No member need write a check as a result of this year’s activities. Scion Capital will fold its bill for these last two months into its bill for the 2001 fiscal year. As you are aware, Scion Capital does not charge a quarterly asset-based fee and instead relies entirely on its performance as your manager. Finally, no member will owe taxes on this year’s profits, as a small tax-loss is built into the aforementioned gain. You should expect your K-1 tax forms to arrive separately and in timely fashion.
Scion Value Fund - The Portfolio
In order that this Fund’s performance escape the randomness of return that defines much of the investment management industry, it is imperative that I as manager respond only to the value of an individual investment when making capital allocation decisions.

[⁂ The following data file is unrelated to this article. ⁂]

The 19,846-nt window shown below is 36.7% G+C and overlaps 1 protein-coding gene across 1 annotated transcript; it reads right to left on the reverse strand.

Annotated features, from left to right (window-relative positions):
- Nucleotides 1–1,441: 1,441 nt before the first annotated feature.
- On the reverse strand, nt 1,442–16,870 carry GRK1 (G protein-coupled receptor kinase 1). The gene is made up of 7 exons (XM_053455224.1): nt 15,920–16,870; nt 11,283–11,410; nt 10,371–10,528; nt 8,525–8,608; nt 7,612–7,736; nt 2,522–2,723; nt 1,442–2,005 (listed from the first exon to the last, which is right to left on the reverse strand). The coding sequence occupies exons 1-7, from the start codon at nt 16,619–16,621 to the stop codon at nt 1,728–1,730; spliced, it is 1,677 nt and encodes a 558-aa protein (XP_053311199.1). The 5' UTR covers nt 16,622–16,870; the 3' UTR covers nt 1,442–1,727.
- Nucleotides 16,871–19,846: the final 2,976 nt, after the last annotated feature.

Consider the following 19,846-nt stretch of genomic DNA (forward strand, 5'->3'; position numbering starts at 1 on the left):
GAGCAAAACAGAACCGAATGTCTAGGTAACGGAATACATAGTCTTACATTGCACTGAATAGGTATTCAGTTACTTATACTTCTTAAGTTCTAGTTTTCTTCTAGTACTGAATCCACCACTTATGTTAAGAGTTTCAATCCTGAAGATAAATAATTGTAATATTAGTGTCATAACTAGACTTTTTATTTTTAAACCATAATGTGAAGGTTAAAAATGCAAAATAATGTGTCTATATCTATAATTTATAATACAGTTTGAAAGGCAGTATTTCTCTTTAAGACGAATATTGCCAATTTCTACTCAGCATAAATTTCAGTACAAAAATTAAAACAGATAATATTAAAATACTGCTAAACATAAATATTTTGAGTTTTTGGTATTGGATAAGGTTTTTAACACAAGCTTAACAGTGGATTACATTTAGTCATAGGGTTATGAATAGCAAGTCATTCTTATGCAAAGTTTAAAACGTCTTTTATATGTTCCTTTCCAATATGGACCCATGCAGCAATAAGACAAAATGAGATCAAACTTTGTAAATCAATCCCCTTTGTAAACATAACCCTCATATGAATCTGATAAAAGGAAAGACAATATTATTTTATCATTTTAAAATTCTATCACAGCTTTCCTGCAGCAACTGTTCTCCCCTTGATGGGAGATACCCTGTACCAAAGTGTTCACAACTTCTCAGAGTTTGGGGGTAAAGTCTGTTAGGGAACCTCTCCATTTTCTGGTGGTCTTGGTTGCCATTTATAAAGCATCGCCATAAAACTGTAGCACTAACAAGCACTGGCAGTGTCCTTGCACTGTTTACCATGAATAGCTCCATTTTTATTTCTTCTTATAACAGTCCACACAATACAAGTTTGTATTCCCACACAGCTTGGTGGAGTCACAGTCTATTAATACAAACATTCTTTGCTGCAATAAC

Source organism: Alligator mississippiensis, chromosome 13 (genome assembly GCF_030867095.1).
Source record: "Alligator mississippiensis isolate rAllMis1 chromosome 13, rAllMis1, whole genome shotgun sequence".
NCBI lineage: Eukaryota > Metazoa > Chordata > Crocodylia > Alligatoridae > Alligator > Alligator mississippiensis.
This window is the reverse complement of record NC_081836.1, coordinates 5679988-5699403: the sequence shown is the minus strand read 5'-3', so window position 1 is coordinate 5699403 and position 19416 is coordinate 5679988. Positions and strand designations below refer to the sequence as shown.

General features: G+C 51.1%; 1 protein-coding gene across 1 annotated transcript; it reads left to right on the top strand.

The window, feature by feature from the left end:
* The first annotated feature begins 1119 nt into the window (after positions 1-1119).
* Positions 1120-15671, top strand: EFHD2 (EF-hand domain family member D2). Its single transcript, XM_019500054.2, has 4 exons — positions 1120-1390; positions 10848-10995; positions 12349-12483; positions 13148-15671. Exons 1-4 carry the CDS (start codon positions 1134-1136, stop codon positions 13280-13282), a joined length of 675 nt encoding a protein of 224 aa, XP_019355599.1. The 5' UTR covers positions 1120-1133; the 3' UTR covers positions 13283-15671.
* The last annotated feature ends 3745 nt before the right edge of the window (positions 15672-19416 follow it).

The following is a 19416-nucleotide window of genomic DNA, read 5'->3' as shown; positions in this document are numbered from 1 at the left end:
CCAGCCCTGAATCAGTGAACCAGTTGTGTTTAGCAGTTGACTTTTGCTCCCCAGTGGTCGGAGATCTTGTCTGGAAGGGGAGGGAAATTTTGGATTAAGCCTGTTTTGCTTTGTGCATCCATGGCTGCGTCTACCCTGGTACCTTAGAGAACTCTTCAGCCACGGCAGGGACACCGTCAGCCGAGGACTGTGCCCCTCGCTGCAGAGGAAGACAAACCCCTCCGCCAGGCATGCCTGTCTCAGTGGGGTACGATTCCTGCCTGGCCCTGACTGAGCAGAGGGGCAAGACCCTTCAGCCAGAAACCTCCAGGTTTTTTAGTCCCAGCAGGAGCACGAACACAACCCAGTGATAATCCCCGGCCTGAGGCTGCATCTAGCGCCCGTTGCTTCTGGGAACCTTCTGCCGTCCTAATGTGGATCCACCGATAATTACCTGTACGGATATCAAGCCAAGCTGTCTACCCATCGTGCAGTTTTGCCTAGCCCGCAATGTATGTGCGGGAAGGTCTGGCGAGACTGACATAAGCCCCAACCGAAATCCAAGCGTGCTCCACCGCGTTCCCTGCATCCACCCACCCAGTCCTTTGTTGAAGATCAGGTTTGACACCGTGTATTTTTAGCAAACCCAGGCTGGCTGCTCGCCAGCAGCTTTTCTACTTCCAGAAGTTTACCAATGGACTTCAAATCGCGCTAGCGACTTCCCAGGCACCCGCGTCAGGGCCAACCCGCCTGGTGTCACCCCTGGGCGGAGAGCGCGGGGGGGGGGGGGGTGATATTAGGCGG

Value is far from the only potential input in the typical portfolio manager’s investment process, however. Throughout the universe of public and private funds, managers are measured quarterly against one index or another, defined by statistics, and corralled into this category or that category so that fund of funds, pensions, and other institutions can make comforting – if not necessarily prudent - asset allocation decisions. Such forces restrict and otherwise harm the manager’s ability to invest intelligently and are entirely deleterious to performance. Managers who respond to such inputs fight an uphill battle.
The Fund is structured to allow its manager to ignore these secondary inputs. The less definition offered, the less positions revealed, the less statistics applied – all the better for the portfolio that aims for these supra-normal returns. Hence, the Fund’s individual portfolio positions may not be revealed except at the discretion of the manager.
Scion Value Fund - Hedge Fund Defined?